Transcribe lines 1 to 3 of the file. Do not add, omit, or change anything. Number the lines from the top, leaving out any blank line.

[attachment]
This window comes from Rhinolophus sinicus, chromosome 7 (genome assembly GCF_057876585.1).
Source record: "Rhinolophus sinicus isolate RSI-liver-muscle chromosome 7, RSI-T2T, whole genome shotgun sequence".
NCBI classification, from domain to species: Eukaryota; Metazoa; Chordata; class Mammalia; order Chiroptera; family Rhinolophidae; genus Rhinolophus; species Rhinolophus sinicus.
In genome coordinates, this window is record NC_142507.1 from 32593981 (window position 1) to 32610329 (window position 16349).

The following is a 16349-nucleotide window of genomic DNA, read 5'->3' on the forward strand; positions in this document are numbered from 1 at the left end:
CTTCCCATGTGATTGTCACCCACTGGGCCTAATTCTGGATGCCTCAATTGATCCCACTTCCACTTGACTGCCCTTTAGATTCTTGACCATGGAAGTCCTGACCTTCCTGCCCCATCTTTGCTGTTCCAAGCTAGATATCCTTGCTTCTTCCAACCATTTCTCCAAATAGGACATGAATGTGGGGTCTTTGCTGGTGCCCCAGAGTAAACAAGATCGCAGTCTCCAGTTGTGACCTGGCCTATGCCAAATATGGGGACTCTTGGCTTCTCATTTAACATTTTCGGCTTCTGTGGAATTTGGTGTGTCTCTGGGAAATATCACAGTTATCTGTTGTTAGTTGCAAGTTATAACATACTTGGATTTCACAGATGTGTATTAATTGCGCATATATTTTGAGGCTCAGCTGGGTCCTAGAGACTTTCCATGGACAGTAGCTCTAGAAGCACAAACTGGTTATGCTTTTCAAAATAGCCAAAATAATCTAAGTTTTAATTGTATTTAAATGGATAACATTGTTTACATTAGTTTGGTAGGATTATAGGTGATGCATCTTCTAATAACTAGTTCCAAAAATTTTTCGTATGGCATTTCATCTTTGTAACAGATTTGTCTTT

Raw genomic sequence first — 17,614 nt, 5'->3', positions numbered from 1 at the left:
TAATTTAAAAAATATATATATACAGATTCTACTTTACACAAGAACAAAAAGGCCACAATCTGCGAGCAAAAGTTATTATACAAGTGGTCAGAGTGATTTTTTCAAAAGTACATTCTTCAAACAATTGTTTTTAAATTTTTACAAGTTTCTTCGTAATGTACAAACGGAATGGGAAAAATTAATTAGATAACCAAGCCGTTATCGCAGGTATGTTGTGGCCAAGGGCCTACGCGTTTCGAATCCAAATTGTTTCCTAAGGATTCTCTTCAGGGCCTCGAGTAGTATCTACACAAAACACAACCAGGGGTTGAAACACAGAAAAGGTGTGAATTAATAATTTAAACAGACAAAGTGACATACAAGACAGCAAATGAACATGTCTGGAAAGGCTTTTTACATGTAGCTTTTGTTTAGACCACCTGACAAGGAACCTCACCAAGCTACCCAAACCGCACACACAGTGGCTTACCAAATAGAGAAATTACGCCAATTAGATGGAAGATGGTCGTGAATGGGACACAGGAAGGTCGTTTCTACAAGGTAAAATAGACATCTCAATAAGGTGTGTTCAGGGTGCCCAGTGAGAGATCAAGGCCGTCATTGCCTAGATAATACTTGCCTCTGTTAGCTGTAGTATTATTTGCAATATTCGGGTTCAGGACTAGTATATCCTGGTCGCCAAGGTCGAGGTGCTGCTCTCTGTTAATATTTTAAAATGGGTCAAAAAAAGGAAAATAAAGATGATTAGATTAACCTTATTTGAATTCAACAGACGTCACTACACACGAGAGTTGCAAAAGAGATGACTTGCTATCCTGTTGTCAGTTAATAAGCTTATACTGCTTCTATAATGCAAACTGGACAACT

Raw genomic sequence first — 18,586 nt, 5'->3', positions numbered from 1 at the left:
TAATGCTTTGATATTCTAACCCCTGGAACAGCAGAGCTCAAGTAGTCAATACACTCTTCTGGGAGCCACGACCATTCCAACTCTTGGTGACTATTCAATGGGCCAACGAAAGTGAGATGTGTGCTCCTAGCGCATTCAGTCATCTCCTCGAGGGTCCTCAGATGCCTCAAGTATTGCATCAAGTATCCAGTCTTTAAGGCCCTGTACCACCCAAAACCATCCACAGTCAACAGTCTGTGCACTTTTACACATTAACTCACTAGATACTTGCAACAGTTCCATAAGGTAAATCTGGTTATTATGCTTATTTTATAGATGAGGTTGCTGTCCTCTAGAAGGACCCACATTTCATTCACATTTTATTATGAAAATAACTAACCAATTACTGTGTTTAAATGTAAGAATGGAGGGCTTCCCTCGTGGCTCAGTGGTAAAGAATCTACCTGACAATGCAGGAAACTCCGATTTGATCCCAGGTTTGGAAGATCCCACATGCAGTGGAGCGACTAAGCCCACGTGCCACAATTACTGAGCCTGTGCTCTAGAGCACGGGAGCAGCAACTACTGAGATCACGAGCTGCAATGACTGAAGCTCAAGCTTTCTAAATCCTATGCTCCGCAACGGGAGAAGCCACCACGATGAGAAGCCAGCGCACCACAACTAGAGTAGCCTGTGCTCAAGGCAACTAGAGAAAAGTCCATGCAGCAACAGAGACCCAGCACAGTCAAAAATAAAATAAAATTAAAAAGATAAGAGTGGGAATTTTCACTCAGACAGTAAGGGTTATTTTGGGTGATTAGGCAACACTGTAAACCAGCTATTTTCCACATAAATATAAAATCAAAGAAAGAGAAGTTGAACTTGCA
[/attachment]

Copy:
This window comes from Rhinolophus sinicus, chromosome 7 (genome assembly GCF_057876585.1).
Source record: "Rhinolophus sinicus isolate RSI-liver-muscle chromosome 7, RSI-T2T, whole genome shotgun sequence".
NCBI classification, from domain to species: Eukaryota; Metazoa; Chordata; class Mammalia; order Chiroptera; family Rhinolophidae; genus Rhinolophus; species Rhinolophus sinicus.